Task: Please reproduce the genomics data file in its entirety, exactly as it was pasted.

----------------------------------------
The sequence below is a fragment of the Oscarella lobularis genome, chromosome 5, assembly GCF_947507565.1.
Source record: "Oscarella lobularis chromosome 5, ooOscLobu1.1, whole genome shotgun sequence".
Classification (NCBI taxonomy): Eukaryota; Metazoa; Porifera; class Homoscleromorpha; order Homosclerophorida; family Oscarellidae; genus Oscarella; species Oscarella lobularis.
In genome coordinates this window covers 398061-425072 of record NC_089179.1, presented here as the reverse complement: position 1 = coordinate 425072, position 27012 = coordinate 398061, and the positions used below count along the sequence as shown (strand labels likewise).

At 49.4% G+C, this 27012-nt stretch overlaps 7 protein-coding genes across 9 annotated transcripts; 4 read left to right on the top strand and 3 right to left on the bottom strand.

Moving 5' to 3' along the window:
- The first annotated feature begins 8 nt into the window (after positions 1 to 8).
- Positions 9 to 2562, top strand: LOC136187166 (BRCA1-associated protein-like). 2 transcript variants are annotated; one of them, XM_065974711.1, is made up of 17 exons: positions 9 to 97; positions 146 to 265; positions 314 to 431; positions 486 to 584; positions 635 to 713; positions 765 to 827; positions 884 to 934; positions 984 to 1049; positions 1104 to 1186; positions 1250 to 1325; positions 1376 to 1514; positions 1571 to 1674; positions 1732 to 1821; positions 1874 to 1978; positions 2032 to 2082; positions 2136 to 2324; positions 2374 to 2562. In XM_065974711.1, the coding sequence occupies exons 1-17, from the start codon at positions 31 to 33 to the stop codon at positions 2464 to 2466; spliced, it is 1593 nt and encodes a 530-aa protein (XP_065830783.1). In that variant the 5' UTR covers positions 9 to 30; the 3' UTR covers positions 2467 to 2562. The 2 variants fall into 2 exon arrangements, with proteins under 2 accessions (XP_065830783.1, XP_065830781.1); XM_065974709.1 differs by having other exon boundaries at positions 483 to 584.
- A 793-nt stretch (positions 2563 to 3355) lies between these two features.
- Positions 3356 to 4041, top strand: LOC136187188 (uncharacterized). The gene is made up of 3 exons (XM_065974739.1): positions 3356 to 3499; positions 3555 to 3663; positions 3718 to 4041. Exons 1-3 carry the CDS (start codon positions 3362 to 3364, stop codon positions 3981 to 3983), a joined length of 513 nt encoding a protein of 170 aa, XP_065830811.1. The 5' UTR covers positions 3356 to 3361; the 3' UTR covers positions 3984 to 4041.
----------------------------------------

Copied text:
The sequence below is a fragment of the Oscarella lobularis genome, chromosome 5, assembly GCF_947507565.1.
Source record: "Oscarella lobularis chromosome 5, ooOscLobu1.1, whole genome shotgun sequence".
Classification (NCBI taxonomy): Eukaryota; Metazoa; Porifera; class Homoscleromorpha; order Homosclerophorida; family Oscarellidae; genus Oscarella; species Oscarella lobularis.
In genome coordinates this window covers 398061-425072 of record NC_089179.1, presented here as the reverse complement: position 1 = coordinate 425072, position 27012 = coordinate 398061, and the positions used below count along the sequence as shown (strand labels likewise).

At 49.4% G+C, this 27012-nt stretch overlaps 7 protein-coding genes across 9 annotated transcripts; 4 read left to right on the top strand and 3 right to left on the bottom strand.

Moving 5' to 3' along the window:
- The first annotated feature begins 8 nt into the window (after positions 1 to 8).
- Positions 9 to 2562, top strand: LOC136187166 (BRCA1-associated protein-like). 2 transcript variants are annotated; one of them, XM_065974711.1, is made up of 17 exons: positions 9 to 97; positions 146 to 265; positions 314 to 431; positions 486 to 584; positions 635 to 713; positions 765 to 827; positions 884 to 934; positions 984 to 1049; positions 1104 to 1186; positions 1250 to 1325; positions 1376 to 1514; positions 1571 to 1674; positions 1732 to 1821; positions 1874 to 1978; positions 2032 to 2082; positions 2136 to 2324; positions 2374 to 2562. In XM_065974711.1, the coding sequence occupies exons 1-17, from the start codon at positions 31 to 33 to the stop codon at positions 2464 to 2466; spliced, it is 1593 nt and encodes a 530-aa protein (XP_065830783.1). In that variant the 5' UTR covers positions 9 to 30; the 3' UTR covers positions 2467 to 2562. The 2 variants fall into 2 exon arrangements, with proteins under 2 accessions (XP_065830783.1, XP_065830781.1); XM_065974709.1 differs by having other exon boundaries at positions 483 to 584.
- A 793-nt stretch (positions 2563 to 3355) lies between these two features.
- Positions 3356 to 4041, top strand: LOC136187188 (uncharacterized). The gene is made up of 3 exons (XM_065974739.1): positions 3356 to 3499; positions 3555 to 3663; positions 3718 to 4041. Exons 1-3 carry the CDS (start codon positions 3362 to 3364, stop codon positions 3981 to 3983), a joined length of 513 nt encoding a protein of 170 aa, XP_065830811.1. The 5' UTR covers positions 3356 to 3361; the 3' UTR covers positions 3984 to 4041.